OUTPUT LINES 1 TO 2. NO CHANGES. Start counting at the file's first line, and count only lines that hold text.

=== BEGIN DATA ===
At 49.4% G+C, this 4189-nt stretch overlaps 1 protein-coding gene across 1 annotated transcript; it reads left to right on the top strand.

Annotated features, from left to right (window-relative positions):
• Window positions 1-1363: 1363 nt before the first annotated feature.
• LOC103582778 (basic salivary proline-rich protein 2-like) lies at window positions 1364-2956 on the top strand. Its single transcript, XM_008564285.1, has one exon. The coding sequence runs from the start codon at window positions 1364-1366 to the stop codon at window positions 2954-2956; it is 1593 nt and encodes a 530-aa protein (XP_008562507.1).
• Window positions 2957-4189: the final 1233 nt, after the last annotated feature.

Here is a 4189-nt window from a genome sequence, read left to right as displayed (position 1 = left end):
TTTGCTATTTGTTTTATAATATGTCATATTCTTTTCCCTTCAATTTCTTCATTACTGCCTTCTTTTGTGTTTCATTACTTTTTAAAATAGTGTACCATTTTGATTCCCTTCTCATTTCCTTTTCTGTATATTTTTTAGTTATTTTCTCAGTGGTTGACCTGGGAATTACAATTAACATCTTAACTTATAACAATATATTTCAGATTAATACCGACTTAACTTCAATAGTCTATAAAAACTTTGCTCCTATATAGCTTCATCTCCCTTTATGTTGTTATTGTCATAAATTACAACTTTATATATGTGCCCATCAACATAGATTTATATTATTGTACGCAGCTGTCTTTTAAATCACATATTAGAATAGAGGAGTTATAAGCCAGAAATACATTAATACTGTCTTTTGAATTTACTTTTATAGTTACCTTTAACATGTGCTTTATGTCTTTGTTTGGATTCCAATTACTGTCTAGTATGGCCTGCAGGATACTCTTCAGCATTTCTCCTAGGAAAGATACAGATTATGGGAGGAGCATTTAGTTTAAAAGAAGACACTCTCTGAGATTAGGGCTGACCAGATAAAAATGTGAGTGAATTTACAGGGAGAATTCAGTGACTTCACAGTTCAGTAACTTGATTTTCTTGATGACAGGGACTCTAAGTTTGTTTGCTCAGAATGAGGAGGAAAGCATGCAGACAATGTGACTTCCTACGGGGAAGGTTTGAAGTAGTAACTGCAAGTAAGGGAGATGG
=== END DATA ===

At 49.4% G+C, this 4189-nt stretch overlaps 1 protein-coding gene across 1 annotated transcript; it reads left to right on the top strand.

Annotated features, from left to right (window-relative positions):